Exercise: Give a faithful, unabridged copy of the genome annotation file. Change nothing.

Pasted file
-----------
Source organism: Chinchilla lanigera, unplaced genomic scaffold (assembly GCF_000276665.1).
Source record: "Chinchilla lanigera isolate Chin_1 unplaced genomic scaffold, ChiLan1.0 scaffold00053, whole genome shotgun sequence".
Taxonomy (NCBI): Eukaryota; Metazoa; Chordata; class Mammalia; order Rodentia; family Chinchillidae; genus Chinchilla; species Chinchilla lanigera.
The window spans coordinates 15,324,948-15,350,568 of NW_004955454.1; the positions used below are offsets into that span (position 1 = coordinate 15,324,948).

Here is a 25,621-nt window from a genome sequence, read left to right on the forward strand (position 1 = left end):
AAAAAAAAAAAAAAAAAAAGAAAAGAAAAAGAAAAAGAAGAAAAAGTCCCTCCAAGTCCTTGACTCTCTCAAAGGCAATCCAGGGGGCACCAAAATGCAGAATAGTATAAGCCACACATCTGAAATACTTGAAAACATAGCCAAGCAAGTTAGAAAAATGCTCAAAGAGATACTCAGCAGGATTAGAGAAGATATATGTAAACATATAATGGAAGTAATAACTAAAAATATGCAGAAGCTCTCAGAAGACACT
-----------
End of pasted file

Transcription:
Source organism: Chinchilla lanigera, unplaced genomic scaffold (assembly GCF_000276665.1).
Source record: "Chinchilla lanigera isolate Chin_1 unplaced genomic scaffold, ChiLan1.0 scaffold00053, whole genome shotgun sequence".
Taxonomy (NCBI): Eukaryota; Metazoa; Chordata; class Mammalia; order Rodentia; family Chinchillidae; genus Chinchilla; species Chinchilla lanigera.
The window spans coordinates 15,324,948-15,350,568 of NW_004955454.1; the positions used below are offsets into that span (position 1 = coordinate 15,324,948).

Here is a 25,621-nt window from a genome sequence, read left to right on the forward strand (position 1 = left end):
AAAAAAAAAAAAAAAAAAAGAAAAGAAAAAGAAAAAGAAGAAAAAGTCCCTCCAAGTCCTTGACTCTCTCAAAGGCAATCCAGGGGGCACCAAAATGCAGAATAGTATAAGCCACACATCTGAAATACTTGAAAACATAGCCAAGCAAGTTAGAAAAATGCTCAAAGAGATACTCAGCAGGATTAGAGAAGATATATGTAAACATATAATGGAAGTAATAACTAAAAATATGCAGAAGCTCTCAGAAGACACT